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Land and Resources, Plant and Animal Life

Atitlan grebe, Baja Verapaz, peccaries, Lake Atitlan, tapir

Most plants typical of tropical areas are found in the Guatemalan lowlands. In the mountain regions oak trees predominate on lower slopes, giving way to pine forests above 2,100 m (7,000 ft). Orchids and other brilliant flowers grow abundantly throughout the country.

Deer, monkeys, and piglike mammals called peccaries are common in the sparsely populated lowlands. Other wild animals—including jaguar, tapir, and puma—are found in smaller numbers, and crocodiles inhabit some rivers. Bird life is extremely rich, but the brightly colored quetzal, Guatemala’s national bird, is rare. The government has established several national parks and recreational areas to preserve plant and animal life. Among these are Mario Dary Rivera Park in the Baja Verapaz, dedicated to preservation of the quetzal, and the Chocon Machacas reservation near Livingston, on the Caribbean coast, designated for the preservation of the manatee and the mangroves. Efforts are also being made to save the elusive waterfowl known as the Atitlan grebe, which lives on Lake Atitlan.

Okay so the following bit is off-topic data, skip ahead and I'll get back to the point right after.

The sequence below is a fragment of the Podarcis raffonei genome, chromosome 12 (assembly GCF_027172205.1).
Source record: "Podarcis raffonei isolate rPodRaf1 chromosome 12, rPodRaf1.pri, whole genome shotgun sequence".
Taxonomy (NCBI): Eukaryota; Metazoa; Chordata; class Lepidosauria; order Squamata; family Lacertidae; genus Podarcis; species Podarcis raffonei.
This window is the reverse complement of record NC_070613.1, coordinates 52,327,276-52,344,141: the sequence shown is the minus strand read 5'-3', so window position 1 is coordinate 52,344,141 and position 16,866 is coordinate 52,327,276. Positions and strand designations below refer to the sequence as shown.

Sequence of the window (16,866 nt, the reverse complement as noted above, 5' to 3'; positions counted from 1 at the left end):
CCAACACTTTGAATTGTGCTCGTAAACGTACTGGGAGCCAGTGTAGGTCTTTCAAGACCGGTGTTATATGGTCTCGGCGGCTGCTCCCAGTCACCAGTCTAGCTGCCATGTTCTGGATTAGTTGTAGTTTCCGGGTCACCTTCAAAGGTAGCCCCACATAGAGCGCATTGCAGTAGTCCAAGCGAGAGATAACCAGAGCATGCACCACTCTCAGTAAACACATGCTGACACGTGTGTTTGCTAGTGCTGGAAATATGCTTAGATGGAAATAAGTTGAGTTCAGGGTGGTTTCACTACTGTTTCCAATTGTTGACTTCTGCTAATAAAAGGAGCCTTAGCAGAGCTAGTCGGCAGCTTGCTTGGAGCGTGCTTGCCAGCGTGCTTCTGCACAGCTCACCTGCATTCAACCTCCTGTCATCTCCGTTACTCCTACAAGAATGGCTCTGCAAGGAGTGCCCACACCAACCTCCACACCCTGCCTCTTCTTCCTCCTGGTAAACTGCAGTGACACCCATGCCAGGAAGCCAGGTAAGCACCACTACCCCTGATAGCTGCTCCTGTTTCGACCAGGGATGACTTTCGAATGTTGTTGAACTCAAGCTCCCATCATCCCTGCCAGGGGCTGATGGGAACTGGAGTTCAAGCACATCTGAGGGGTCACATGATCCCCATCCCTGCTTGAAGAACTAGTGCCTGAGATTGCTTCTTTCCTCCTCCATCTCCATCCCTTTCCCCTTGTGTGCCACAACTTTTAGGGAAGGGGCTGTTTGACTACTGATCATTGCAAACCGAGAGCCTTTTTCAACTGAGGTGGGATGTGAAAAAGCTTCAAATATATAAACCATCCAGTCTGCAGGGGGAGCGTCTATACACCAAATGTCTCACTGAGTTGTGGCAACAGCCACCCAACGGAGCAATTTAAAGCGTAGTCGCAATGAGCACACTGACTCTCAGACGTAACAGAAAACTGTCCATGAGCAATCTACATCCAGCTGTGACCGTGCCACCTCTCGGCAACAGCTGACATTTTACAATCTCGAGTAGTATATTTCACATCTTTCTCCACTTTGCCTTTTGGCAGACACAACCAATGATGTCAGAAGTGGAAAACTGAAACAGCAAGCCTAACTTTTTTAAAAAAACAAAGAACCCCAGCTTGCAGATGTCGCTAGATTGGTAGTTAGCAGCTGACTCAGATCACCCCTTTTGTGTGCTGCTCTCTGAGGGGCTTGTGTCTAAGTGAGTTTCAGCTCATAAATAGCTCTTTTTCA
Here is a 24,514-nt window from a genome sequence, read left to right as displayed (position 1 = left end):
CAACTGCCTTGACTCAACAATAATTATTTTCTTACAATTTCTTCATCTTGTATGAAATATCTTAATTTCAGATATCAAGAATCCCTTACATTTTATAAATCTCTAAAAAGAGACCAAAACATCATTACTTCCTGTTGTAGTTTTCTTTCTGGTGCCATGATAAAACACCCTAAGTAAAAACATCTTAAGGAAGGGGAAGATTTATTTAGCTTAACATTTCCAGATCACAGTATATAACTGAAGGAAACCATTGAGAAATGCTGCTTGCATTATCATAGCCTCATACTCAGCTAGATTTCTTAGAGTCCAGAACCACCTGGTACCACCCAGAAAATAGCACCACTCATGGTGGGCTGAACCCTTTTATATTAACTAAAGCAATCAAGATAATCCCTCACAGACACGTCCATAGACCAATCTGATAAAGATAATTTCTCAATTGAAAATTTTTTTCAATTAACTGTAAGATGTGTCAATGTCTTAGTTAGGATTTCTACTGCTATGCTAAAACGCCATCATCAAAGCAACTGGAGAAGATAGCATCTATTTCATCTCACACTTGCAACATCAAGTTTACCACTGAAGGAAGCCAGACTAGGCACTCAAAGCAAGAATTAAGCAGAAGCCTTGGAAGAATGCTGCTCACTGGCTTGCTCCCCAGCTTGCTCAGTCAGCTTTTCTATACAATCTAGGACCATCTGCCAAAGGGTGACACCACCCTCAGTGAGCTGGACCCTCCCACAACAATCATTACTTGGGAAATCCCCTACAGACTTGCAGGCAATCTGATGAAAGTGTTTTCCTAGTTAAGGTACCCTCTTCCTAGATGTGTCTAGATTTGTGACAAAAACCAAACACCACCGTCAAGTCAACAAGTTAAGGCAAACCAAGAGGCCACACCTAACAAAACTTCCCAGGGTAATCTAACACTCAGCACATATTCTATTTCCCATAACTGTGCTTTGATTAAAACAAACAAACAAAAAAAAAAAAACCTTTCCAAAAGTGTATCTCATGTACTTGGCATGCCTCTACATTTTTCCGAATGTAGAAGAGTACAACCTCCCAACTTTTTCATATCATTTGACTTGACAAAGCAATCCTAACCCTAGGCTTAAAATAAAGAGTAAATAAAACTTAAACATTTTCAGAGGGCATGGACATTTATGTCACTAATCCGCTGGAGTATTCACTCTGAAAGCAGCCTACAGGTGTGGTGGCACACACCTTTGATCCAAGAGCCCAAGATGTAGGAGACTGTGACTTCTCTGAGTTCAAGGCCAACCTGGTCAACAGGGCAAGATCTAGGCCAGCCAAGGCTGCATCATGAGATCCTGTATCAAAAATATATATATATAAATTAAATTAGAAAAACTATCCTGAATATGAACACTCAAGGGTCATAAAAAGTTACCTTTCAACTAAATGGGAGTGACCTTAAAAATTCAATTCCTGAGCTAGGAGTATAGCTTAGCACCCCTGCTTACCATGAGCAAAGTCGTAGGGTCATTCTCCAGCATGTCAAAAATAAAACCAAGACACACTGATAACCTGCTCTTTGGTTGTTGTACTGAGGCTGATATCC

Article key phrases:

Atitlan grebe, Baja Verapaz, peccaries, Lake Atitlan, tapir, Caribbean coast, crocodiles, Bird life, national parks, Orchids, wild animals, puma, animal life, jaguar, forests, Livingston, rivers, Deer, preservation, plant, country, way, monkeys


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